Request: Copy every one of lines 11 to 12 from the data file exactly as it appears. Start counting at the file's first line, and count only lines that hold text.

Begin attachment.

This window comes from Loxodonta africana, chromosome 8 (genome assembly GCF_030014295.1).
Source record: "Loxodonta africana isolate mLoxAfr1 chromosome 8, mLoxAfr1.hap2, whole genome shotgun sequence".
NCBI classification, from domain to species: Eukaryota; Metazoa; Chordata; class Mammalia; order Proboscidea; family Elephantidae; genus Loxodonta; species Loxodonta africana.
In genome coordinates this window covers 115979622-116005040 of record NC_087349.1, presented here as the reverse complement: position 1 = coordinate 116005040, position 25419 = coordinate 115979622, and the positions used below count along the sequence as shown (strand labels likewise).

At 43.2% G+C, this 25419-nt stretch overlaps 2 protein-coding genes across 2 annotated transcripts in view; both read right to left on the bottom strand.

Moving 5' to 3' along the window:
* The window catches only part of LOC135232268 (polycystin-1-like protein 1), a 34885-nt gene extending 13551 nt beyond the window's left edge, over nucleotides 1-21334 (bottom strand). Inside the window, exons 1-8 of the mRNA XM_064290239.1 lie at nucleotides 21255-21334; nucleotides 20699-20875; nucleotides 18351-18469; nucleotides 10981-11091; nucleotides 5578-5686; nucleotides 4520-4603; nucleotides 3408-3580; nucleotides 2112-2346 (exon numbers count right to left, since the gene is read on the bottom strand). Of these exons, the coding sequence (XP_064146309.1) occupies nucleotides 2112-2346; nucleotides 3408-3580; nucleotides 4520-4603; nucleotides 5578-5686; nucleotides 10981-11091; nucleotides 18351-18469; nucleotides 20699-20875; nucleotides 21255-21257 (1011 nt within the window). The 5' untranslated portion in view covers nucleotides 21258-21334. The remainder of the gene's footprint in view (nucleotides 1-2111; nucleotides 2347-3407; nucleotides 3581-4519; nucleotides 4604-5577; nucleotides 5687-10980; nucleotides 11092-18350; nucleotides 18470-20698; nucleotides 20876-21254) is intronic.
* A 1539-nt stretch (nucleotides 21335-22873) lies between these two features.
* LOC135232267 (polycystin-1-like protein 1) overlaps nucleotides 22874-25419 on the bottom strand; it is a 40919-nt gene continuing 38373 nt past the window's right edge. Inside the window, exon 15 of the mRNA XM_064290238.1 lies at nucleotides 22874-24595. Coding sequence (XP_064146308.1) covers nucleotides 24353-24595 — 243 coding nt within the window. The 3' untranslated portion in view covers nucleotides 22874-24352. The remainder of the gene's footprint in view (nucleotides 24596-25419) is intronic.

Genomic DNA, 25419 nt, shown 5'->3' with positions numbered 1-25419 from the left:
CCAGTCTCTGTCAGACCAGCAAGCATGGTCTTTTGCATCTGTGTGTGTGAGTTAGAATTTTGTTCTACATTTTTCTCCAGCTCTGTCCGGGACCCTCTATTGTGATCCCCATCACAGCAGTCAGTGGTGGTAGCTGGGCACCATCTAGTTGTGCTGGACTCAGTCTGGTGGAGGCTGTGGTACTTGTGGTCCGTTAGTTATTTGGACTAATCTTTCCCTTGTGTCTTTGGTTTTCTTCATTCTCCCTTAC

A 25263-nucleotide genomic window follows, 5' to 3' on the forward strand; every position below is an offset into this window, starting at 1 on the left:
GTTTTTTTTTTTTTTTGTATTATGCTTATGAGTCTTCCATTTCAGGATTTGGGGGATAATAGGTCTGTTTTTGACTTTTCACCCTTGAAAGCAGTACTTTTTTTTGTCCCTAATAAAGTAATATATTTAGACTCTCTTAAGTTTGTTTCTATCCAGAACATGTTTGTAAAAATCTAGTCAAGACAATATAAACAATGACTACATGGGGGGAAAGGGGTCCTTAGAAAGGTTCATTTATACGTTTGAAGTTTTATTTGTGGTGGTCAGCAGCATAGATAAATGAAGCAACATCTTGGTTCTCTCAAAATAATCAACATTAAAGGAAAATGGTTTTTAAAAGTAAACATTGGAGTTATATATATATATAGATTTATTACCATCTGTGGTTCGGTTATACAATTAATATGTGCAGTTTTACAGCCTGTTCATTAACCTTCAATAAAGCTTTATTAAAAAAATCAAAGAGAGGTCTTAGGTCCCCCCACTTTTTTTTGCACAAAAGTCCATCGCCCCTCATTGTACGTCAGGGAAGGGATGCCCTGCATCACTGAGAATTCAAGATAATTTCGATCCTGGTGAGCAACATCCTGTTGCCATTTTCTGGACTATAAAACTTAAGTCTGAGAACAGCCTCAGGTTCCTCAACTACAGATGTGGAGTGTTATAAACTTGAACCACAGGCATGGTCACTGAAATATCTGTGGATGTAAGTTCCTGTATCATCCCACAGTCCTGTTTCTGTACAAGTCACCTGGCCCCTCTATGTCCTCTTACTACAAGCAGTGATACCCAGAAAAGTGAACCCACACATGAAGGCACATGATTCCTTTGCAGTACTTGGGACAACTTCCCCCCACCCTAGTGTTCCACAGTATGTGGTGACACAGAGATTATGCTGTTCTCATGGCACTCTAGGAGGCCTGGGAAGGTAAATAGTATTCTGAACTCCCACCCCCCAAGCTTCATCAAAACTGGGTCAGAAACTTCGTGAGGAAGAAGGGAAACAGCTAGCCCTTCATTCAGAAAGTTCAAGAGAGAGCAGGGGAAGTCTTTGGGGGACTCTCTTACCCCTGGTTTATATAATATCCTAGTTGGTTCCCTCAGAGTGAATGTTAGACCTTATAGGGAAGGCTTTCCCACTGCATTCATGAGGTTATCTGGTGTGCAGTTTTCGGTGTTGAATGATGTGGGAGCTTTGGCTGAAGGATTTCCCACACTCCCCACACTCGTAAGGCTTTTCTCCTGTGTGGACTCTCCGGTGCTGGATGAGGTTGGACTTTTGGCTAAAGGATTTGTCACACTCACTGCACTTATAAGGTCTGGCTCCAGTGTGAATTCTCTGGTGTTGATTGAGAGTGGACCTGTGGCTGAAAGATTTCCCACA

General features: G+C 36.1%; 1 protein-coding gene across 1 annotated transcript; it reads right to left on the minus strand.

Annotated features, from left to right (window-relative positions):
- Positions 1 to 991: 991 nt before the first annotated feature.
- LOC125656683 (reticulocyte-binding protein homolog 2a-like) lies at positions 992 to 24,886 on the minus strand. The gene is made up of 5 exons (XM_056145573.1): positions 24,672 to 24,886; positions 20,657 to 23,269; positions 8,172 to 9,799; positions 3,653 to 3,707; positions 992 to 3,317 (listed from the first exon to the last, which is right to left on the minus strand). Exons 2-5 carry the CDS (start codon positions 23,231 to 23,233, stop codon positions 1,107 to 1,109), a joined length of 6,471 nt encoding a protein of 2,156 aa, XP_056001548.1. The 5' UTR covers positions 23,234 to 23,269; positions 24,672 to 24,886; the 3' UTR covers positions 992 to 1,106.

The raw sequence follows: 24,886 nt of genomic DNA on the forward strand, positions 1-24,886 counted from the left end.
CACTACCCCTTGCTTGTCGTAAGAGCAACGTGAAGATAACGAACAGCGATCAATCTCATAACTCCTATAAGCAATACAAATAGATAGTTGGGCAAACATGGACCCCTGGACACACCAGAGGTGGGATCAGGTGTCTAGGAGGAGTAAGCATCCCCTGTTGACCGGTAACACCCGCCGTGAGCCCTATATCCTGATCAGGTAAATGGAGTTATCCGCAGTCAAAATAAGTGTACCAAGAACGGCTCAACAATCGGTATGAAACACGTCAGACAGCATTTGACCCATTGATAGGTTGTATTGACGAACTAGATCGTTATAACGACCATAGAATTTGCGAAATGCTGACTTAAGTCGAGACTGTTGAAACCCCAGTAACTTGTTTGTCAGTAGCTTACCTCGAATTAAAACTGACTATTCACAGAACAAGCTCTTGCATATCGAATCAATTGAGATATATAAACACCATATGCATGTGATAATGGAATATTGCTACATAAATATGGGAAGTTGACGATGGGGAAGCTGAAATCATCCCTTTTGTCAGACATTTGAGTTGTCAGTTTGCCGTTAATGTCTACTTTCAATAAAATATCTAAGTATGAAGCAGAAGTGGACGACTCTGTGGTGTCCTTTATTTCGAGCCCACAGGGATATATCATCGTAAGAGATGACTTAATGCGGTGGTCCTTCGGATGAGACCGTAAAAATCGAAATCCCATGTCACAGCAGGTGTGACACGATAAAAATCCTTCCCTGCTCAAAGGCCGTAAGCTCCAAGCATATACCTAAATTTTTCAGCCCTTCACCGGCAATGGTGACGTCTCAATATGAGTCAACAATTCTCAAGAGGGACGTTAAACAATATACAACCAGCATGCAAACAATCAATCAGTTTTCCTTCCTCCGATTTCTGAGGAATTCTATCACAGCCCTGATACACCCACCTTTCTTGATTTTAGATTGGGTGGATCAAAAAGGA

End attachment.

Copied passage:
CCAGTCTCTGTCAGACCAGCAAGCATGGTCTTTTGCATCTGTGTGTGTGAGTTAGAATTTTGTTCTACATTTTTCTCCAGCTCTGTCCGGGACCCTCTATTGTGATCCCCATCACAGCAGTCAGTGGTGGTAGCTGGGCACCATCTAGTTGTGCTGGACTCAGTCTGGTGGAGGCTGTGGTACTTGTGGTCCGTTAGTTATTTGGACTAATCTTTCCCTTGTGTCTTTGGTTTTCTTCATTCTCCCTTAC

A 25263-nucleotide genomic window follows, 5' to 3' on the forward strand; every position below is an offset into this window, starting at 1 on the left: